Glass ceiling?

I once talked to a guy from my masters degree class. We were discussing our future career. He had applied for a PhD. He wasn’t sure about going for it. He had gotten the place, but he needed to secure funding for it. He told me that he would be the first person in his family to have a PhD. His sister wouldn’t have the brains to do it, he told me. She had stopped after her bachelors. He, however, had never felt that he had reached his academic limit. Like… intellectually.
I had never even had a thought of anybody having such a limit. For me it was always a question of will (and maybe opportunity) rather than intellect.
I was the first person in my family to enrol in an institution of higher education. I am also the first person to have gained a degree from a university. And a postgraduate degree. I have always believed that this is not because my family was stupid and intellectually incapable of attending university. They just never had a chance. It was no option for them. Either for socio-economic reasons or… being a woman.


An offer I couldn’t refuse

It was a warm summer day in the second half of July. I was wearing a blue and white striped dress that had a kind of maritime look to it. I had received an offer for a Master’s programme already a couple of days ago, i was still waiting for responses on some other programmes and so I was in a good mood. My internship was going to be finished in a couple of weeks and I had already booked the flight to the United States. Yet, i was still sitting at my desk, across from the secretatary looking at my very old computer screen. I had to get used to the shabbyness and poverty of cultural institutions after having worked as a student assistent for the economics department of my university earlier. I had to get used to being an intern as well. But after some time, I had shown that I was not the regular intern, but capable of working independently and with responsibility. So I was now participating in the fundraising campaign for a new project my institute had launched. It had been hard, I wasn’t the one for calling random people and asking them for money, but I had gotten a publishing house to sponsor books and catering for the final event of the project. So, I was feeling confident that I had done a good job at this internship. This was, when the head of our publishing department entered my office in theĀ  late afternoon. The secretary had already left. I was alone. She asked me: “So, I heard you got into that Master’s programme here in Berlin. Are you gonna do it? Did you already make a decision?”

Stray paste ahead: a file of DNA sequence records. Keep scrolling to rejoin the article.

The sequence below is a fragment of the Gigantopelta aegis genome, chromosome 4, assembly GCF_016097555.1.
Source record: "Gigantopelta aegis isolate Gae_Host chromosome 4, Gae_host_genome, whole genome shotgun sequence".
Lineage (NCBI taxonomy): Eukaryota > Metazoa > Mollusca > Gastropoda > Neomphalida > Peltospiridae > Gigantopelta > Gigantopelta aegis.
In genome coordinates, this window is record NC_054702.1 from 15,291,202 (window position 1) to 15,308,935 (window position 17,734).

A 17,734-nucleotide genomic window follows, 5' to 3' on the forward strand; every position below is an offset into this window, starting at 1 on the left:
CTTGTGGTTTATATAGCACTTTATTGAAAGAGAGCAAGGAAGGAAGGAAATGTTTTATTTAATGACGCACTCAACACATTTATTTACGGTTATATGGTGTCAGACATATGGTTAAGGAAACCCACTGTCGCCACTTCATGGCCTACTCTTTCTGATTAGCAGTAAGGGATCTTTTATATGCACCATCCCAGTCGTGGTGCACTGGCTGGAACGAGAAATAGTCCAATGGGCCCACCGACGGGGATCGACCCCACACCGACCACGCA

“Yes, I think it is a very good opportunity and so I will do the programme here in Berlin.”

Actually nothing had been decided as of then. I was still waiting for other responses and those were tempting as well. But somehow, I didn’t feel like telling her all about the distress of applying for postgraduate study. I wanted to be seen by her as someone who knew what they wanted, went for it and got it.

“That is very nice. You see, I’ve been thinking, we would be very pleased, if you returned to us in autumn part time, during your studies at university. If you are interested. We thought, you did a good job so far. You already know everything about our work, our books, our projects.”

I took the job and registered for the Master’s programme in Berlin. Who was I to turn down a combined job and masters offer?